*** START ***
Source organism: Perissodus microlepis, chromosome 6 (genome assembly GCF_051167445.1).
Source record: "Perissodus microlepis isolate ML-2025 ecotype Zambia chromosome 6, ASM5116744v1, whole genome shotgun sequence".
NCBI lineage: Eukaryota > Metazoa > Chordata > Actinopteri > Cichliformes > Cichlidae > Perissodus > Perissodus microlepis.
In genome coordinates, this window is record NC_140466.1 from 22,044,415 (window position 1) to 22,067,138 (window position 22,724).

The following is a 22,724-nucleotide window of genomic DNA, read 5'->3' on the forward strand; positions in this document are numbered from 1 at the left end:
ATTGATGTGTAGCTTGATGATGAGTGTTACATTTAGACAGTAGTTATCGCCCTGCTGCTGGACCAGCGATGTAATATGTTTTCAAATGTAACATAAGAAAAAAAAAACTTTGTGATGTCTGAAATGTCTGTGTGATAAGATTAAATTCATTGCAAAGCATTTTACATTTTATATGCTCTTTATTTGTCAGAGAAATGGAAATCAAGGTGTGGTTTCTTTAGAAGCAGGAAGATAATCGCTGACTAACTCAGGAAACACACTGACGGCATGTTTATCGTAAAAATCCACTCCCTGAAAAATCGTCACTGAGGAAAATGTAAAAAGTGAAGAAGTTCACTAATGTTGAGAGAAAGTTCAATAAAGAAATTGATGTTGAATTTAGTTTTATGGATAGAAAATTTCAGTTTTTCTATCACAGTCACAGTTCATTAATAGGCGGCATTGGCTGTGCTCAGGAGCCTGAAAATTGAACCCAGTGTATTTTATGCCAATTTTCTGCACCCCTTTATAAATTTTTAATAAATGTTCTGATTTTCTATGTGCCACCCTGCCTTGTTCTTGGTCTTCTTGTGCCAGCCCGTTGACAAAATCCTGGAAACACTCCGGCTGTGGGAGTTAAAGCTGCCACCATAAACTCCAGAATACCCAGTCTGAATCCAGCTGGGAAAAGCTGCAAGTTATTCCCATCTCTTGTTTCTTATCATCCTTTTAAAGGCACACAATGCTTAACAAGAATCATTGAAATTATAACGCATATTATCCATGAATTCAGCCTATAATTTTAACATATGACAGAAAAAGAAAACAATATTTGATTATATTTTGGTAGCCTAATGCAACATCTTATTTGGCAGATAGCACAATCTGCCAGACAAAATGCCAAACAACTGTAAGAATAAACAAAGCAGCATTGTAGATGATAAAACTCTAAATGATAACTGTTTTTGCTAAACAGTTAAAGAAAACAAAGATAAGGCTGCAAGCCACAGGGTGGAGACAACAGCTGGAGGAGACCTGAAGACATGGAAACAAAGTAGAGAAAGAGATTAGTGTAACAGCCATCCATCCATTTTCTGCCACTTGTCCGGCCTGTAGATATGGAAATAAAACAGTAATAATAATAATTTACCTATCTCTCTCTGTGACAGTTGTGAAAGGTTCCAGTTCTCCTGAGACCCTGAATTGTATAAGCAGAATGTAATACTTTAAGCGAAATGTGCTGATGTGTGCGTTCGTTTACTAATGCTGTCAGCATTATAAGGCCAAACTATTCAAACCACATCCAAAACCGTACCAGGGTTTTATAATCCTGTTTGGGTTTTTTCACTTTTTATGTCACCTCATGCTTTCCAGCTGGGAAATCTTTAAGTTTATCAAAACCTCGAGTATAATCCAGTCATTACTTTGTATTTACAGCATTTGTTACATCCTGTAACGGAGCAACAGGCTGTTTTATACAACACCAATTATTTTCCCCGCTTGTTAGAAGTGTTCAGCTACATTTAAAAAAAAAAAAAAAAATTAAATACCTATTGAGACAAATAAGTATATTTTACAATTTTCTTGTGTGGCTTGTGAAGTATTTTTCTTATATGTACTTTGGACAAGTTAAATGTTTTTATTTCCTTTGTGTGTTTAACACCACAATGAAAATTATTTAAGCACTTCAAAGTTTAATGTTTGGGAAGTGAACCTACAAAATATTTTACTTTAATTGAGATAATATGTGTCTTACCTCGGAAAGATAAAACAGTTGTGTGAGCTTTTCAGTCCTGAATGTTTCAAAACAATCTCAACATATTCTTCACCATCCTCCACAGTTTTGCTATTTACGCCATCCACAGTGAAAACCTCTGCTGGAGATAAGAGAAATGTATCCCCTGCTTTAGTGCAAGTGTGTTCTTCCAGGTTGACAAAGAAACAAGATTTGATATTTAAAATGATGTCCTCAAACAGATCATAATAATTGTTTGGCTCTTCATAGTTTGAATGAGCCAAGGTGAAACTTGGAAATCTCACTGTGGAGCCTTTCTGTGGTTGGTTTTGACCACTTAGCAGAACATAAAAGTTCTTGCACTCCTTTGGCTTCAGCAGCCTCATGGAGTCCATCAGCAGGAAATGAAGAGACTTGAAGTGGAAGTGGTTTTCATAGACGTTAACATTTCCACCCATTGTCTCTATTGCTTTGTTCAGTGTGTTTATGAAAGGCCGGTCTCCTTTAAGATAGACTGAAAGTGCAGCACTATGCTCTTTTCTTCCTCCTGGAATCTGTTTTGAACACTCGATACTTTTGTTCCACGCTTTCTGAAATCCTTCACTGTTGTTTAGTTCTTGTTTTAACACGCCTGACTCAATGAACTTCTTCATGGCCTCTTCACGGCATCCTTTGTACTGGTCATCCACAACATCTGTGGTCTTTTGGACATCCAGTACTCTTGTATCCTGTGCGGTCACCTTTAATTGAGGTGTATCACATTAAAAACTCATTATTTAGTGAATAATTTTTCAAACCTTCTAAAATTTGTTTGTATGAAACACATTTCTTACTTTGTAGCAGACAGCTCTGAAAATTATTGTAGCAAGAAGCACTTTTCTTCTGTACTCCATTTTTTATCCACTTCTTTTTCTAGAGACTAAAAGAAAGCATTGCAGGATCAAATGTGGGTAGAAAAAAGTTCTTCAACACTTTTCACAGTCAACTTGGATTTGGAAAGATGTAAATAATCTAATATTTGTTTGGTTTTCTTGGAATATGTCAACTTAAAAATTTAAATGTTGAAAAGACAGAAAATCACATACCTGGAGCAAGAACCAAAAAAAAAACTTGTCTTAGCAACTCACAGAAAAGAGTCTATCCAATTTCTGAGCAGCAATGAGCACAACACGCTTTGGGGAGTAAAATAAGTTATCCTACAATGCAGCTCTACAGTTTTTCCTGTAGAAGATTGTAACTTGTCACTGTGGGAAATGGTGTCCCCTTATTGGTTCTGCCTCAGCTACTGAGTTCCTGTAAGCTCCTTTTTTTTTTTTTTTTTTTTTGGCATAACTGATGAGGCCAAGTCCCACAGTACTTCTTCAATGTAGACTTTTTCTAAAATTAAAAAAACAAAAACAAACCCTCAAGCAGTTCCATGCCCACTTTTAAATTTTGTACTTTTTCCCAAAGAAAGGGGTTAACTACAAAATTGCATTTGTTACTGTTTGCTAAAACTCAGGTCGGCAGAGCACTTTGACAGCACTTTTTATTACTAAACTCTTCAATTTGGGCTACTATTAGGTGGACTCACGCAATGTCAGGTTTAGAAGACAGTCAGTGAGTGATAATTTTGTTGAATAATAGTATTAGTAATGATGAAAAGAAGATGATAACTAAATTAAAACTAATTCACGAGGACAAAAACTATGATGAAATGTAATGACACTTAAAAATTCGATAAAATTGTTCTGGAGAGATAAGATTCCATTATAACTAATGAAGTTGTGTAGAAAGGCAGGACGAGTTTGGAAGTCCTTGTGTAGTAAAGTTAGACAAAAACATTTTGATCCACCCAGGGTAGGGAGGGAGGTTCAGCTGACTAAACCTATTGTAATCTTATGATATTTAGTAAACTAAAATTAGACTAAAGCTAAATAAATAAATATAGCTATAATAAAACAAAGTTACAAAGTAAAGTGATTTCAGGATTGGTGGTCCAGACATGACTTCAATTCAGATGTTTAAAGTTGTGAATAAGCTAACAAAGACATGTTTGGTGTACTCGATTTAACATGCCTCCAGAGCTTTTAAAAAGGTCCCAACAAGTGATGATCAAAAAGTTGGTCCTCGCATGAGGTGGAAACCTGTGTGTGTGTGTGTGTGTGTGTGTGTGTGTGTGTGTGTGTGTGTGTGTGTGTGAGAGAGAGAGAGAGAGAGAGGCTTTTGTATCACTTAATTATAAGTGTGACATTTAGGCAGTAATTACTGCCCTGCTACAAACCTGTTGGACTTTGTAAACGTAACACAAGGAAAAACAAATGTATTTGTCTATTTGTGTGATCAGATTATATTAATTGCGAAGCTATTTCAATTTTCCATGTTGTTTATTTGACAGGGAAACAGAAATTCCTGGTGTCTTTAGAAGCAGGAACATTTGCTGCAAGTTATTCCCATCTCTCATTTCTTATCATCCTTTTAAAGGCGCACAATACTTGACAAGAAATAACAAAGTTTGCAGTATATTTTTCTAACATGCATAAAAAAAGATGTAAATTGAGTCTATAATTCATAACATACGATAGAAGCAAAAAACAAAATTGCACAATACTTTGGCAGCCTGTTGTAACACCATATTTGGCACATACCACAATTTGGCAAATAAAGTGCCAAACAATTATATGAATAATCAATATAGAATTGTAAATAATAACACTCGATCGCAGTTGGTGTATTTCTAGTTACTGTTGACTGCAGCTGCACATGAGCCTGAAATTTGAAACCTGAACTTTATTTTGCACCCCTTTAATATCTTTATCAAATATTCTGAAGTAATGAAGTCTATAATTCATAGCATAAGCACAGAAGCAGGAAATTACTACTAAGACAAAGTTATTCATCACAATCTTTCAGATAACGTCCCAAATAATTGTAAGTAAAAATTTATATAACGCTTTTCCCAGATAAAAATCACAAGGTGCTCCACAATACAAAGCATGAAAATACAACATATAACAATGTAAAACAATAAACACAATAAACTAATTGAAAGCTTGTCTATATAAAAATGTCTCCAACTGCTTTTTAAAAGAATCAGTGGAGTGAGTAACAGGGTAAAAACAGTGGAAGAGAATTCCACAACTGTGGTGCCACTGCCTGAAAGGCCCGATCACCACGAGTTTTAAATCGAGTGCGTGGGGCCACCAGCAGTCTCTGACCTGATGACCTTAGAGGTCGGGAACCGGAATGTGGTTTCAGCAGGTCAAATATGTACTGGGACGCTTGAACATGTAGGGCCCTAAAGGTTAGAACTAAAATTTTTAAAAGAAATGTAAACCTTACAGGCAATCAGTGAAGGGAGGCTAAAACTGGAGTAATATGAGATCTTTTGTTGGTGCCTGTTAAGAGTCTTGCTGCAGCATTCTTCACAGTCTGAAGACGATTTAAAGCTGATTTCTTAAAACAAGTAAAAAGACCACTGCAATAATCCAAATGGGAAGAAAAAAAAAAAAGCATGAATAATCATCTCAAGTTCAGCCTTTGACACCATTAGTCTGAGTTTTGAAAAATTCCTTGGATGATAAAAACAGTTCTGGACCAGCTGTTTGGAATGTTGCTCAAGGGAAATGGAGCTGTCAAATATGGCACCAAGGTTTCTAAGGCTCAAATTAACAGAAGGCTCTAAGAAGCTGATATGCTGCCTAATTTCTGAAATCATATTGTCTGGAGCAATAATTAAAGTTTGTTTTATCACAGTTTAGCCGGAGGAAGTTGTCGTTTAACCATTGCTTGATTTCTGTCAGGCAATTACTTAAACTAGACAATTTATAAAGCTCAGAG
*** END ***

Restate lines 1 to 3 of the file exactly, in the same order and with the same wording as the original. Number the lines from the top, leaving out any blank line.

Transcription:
Source organism: Perissodus microlepis, chromosome 6 (genome assembly GCF_051167445.1).
Source record: "Perissodus microlepis isolate ML-2025 ecotype Zambia chromosome 6, ASM5116744v1, whole genome shotgun sequence".
NCBI lineage: Eukaryota > Metazoa > Chordata > Actinopteri > Cichliformes > Cichlidae > Perissodus > Perissodus microlepis.